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Thread: Hitting Someone's Head
19th April 2012 06:40 PM #1
Hitting Someone's Head
I have another concern regarding my son's action. My parents and I noticed that my son started "hitting somebody's head", I think after his birthday (he's 15months old now). Every time he saw someone in the bed, he will start hitting that person or pull that someone's hair. He also did that to me more than twice, every time he saw me sleeping. One day he hit me in the head using the remote control or sometimes his feeding bottle - and it really hurts! I was very angry actually that time, and every time I saw him doing it to other person, I'm always trying to tell him "No that's bad!", but he keep doing it. My grandma (my mum's mum) told me to let him do it because he still didn't know what is that about,,, but I think that's not right and need to be correct while he's still young. I don't want to let him think until he grow up that hitting someone is just fine.
Can anyone help me about my situation on how to handle my son? Thank you so much!
20th April 2012 02:09 AM #2
My little boy does this sometimes - particularly when he wakes up and sees me: he is excited and doesn't mean to hurt me. I just say 'that hurts mummy' and move him away from my head. But I don't tell him he is 'naughty' or 'bad' as it is just his behaviour (not him) which I don't like. Also, at 15 months I believe it is too young to say further than this.
Hope this helps,
21st April 2012 01:13 AM #3
I love your suggestion LJ,,, You're right. I will not mention it again to my boy.. Maybe he'll stop doing it if I will tell that to him... Thanks again.. Really appreciate all your responses....
21st April 2012 01:28 AM #4
- Join Date
- Dec 2011
My little ones did this as well, as LJ stated it was more out of excitement than anger or some desire to injure. It is pretty normal behaviour and I agree that the best course of action is gentle redirection or just letting him know that it hurts. Chances are that he will grow out of it in a few months if you do not make too big of a deal out of it, thereby giving him attention and reinforcing the negative behaviour.
Best of luck!
22nd April 2012 02:27 AM #5
If your child is simply doing it out of excitement and not anger, I would agree with Laura-Jane and Angela. However, if you sense that your child is doing it purposefully to hurt (to get a reaction, even if it's a negative reaction) then I'd definitely try to stop the behavior.
We know that anything that happens to us that has a deeper emotional connection impacts us more deeply than those things that don't. If my husband asks me kindly to clear off a messy counter, I may quickly forget to do it because it's not as important to me as it is to him. But if he asks me to do it every day for a week, and he finally "blows up" over the fact that I have just ignored his kind promptings all week long, that outburst impacts me emotionally (I'm a sensitive person) and you can bet that the next time my husband kindly asks me to clean off the counter, I'll remember what happened the first time and will be more motivated to do it right away in order to avoid another outburst.
It also works in a positive way. You can probably remember the first time you kissed your husband or a special boyfriend. Yet you may not be able to remember the last time you kissed him because usually the first kiss is much more emotion filled and as time goes on, the kisses become less meaningful in comparison to the first.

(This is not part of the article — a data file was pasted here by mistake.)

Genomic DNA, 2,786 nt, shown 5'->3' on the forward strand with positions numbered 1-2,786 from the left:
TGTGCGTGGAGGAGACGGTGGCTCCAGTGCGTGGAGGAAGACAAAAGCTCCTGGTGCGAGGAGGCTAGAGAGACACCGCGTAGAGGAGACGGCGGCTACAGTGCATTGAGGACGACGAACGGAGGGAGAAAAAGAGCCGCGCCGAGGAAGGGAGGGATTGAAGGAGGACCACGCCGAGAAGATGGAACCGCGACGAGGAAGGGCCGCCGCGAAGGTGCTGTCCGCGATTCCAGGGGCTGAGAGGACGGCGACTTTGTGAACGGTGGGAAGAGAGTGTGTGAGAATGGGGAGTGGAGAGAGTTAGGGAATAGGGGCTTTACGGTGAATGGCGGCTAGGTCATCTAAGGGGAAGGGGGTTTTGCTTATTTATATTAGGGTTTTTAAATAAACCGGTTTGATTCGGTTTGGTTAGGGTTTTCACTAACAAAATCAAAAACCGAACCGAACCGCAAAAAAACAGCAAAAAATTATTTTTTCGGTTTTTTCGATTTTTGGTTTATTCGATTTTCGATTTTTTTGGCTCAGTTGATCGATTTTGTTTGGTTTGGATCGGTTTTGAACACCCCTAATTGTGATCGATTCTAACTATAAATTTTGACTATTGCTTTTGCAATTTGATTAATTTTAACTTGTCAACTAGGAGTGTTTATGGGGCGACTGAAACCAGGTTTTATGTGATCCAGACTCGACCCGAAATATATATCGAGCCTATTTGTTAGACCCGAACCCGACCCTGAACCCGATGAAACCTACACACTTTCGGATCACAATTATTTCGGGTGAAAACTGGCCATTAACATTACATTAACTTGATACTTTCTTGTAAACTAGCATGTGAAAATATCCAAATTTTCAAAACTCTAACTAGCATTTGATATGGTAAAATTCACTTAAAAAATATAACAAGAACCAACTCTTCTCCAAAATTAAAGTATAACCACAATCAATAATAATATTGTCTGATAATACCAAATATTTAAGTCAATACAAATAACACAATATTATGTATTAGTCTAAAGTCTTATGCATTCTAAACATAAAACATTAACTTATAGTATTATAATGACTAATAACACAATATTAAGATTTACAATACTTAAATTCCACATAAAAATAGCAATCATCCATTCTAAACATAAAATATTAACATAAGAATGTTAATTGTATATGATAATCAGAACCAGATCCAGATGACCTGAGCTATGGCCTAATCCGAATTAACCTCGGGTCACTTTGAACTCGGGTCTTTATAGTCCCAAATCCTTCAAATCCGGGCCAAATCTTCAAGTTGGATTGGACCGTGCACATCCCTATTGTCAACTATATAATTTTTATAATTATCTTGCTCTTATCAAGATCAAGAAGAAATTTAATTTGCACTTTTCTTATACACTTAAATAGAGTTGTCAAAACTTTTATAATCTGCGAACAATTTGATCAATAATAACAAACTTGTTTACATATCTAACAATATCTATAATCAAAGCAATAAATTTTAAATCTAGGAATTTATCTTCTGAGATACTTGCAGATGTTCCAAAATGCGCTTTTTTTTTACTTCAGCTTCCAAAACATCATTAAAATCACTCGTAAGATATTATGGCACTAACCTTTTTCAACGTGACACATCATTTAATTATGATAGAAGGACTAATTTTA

So if my child were doing something that I knew was purposefully trying to hurt someone (hitting someone on the head with a hard object like a remote, pulling someone's hair) I would make a big deal about it. Now, mind you, this is what I do and what works really well for me in training my children, but it may not be what you choose to do. It's just another idea of how to stop bad behavior.
I would overreact, not in a harsh, angry, "you're a bad boy" way, but overreact in how the action hurt me or the other child. "Ouch, that hurt Mama" (using larger "drama" than normal) and then I'd put on my sad face and a soft "you hurt my feelings" cry and sniffle). I would do this and watch my child's face to see how it is emotionally impacting them (sometimes I'd see the corners of their mouth would turn down). If they show remorse, sadness over what they did, then I know that I've impacted them emotionally and they will remember how their "hitting or pulling hair" really hurts others. Then when I sense that they are sorry for what they did, I pick them up and hug them and very quickly I'm happy again and we go on with our day.
You can also do this if he pulls someone else's hair. You respond dramatically by saying "Ouch! That hurt her. I won't let you do that." Then give the other child lots of love and hugs and say "I'm so sorry that happened to you." I don't show the child who did the hurting any attention at that point. All of my affection and attention is on the one who got hurt. After the one who got hurt is "okay" again, I look to the one who did the hurting to see if there are any signs of remorse and then I'll ask him to give her a hug (the one who hurt gives the one he hurt a hug). Usually the one who got hurt will be very willing to hug back.
Again, this may not be for you, but it was very effective in our family for stopping wrong behavior at a young age.
23rd April 2012 08:38 PM #6
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- Apr 2012
My daughter started doing it after her first birthday aswell and she seems to has stopped now. do really know what the cause was but glad she stopped because she only did it to me and not to her father.
23rd April 2012 11:31 PM #7
I remember my children doing kind of a "pat pat" with their hand on my face when they were about 13 months. Sometimes it hurt, but it wasn't intentional and it didn't happen on a regular basis.